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Bothner, Brian P.

Dr. Brian P. Bothner

Assistant Professor
Department of Chemistry and Biochemistry
Montana State University
Bozeman, MT
Protein Dynamics

The concerted protein motion that is part of a multi-component complex is rarely obvious from the high resolution three-dimensional structure. Protein function is intimately connected to dynamics and therefore knowledge of the frequency, range, and coordination of motion by supramolecular complexes is critical to understanding how they function. My lab uses viruses as a paradigm for studying protein dynamics in supramolecular complexes. Viruses are also timely subjects for health, nanotechnology and bio-defense related research.

The life cycle of a typical virus traverses a range of environments. Assembly, maturation, cellular uptake, and genome delivery require numerous structural calisthenics. It is our goal to understand the role of protein dynamics in viral capsid protein function. The extremely large size and icosahedral architecture of virus capsids limit the use of many standard techniques for studying protein motion such as NMR and FRET. To overcome these problems, we employ an array of biophysical techniques to study the solution phase behavior of viruses. Limited proteolysis and peptide mass mapping is a straight-forward and powerful technique for determining the dynamic regions within a single protein or in the context of a multi-component complex. Site-directed chemical labeling using small molecule probes is a complementary method that allows the solvent accessible space of a protein or protein complex to be surveyed.

Viral Proteomics

Viruses are obligate cellular pathogens and therefore many cellular proteins are critical for viral infection, replication, and release from a host cell. Using state-of-the-art proteomics technology we are seeking to identify novel cellular proteins that are hijacked by viruses during the infection process. The significance of this work is two fold; the basic biology of viruses will be elucidated and new targets for antiviral agents will be identified. The Chemistry & Biochemistry Department at MSU has just added two new mass spectrometers, specifically for proteomics based experiments, to the existing facility expanding our capabilities of protein identifiction and post-translational modifications (MSU Mass Spectrometry Facility).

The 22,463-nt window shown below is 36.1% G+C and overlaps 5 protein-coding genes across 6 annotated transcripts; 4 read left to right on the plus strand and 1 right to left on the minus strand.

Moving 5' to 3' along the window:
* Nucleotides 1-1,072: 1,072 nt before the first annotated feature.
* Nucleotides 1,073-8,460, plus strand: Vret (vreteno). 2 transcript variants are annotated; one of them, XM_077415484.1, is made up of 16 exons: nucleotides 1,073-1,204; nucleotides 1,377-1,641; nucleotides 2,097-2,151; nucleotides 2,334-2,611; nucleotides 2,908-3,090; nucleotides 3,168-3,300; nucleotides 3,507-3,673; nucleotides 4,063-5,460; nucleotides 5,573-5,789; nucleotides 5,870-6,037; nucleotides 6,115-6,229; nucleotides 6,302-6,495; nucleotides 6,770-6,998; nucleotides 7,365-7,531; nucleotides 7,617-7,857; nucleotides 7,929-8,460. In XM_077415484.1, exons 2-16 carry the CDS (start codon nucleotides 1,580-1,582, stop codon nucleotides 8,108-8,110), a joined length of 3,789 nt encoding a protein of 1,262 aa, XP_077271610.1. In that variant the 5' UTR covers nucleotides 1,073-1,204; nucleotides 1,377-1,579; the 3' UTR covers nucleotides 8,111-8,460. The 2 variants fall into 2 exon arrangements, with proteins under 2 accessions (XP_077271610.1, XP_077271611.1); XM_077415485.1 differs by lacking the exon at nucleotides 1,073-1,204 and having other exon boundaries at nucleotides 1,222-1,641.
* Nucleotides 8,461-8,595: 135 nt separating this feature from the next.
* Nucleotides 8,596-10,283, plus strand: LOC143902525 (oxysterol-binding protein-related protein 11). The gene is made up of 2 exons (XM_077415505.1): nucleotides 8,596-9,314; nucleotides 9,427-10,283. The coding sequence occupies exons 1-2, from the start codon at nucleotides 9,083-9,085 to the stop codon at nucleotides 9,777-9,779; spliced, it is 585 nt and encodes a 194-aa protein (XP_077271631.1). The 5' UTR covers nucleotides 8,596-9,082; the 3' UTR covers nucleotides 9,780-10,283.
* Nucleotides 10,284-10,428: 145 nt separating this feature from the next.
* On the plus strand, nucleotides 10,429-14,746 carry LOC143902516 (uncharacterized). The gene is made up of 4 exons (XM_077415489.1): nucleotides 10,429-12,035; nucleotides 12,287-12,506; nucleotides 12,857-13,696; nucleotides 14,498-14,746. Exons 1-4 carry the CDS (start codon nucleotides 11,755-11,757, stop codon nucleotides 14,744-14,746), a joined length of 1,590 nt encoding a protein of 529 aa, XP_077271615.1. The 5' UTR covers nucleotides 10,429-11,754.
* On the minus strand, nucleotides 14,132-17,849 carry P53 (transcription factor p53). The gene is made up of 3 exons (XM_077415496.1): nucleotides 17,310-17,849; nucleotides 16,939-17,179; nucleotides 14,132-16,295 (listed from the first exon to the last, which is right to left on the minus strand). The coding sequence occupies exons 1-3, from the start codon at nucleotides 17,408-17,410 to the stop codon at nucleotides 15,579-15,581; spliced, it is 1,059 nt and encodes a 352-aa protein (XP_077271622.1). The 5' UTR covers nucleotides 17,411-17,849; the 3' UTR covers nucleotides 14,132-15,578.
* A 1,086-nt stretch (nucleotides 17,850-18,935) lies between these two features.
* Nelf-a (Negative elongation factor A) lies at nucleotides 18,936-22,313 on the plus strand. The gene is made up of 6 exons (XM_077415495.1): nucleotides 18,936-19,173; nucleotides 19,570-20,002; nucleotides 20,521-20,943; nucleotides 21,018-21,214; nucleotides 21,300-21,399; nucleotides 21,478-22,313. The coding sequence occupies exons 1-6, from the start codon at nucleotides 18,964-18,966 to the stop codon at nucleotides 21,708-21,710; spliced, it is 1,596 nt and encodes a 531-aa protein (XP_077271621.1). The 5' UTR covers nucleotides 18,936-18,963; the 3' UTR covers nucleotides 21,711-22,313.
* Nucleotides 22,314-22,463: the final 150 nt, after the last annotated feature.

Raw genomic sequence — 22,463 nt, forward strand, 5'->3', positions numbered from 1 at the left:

Protein identification, localization of protease cleavage sites and labeled amino acids relies on mass spectrometry measurements. Matrix assisted laser desorption (MALDI) with Time-of-Flight (TOF) mass analysis and Electrospray ionization (ESI) with ion-trap mass analysis are two methods that we regularly use (Intro to mass spectrometry). Identification of peptides based on their mass is known as peptide mass mapping or fingerprinting. This technique relies on knowledge of the amino acid sequence of the proteins being studied. Experimental mass spectrometry data is searched against a protein sequence data base that has been digested in silico and peptides are assigned to a protein. The high accuracy of mass analyzers and the ability to generate sequence information from peptides makes the identification of peptides straight forward.

The kinetics of protease digestion is highly dependent on the local protein backbone dynamics. In our experiments using proteolysis, a time course of the reaction allows us to identify the most dynamic protein regions based on the sites that are preferentially cleaved from the intact protein or complex. Identification of amino acids that are specifically labeled with small molecules is accomplished by completely digesting a labeled protein and searching for peptides that have a mass shift equal to the labeling reagent.


Our studies of small icosahedral RNA viruses have revealed that in solution, domains internal in the structural models can be exposed to the capsid surface. We were not the first group to propose such a radical idea. It was demonstrated that antibodies raised to poliovirus VP4 (which is internal next to the packaged nucleic acid) could reversibly neutralize infectivity (Q. Li et al. J. Virol.1994 68:3965). Our application of mass spectrometry based peptide mapping has dramatically improved the resolution and quantification of the protein dynamics.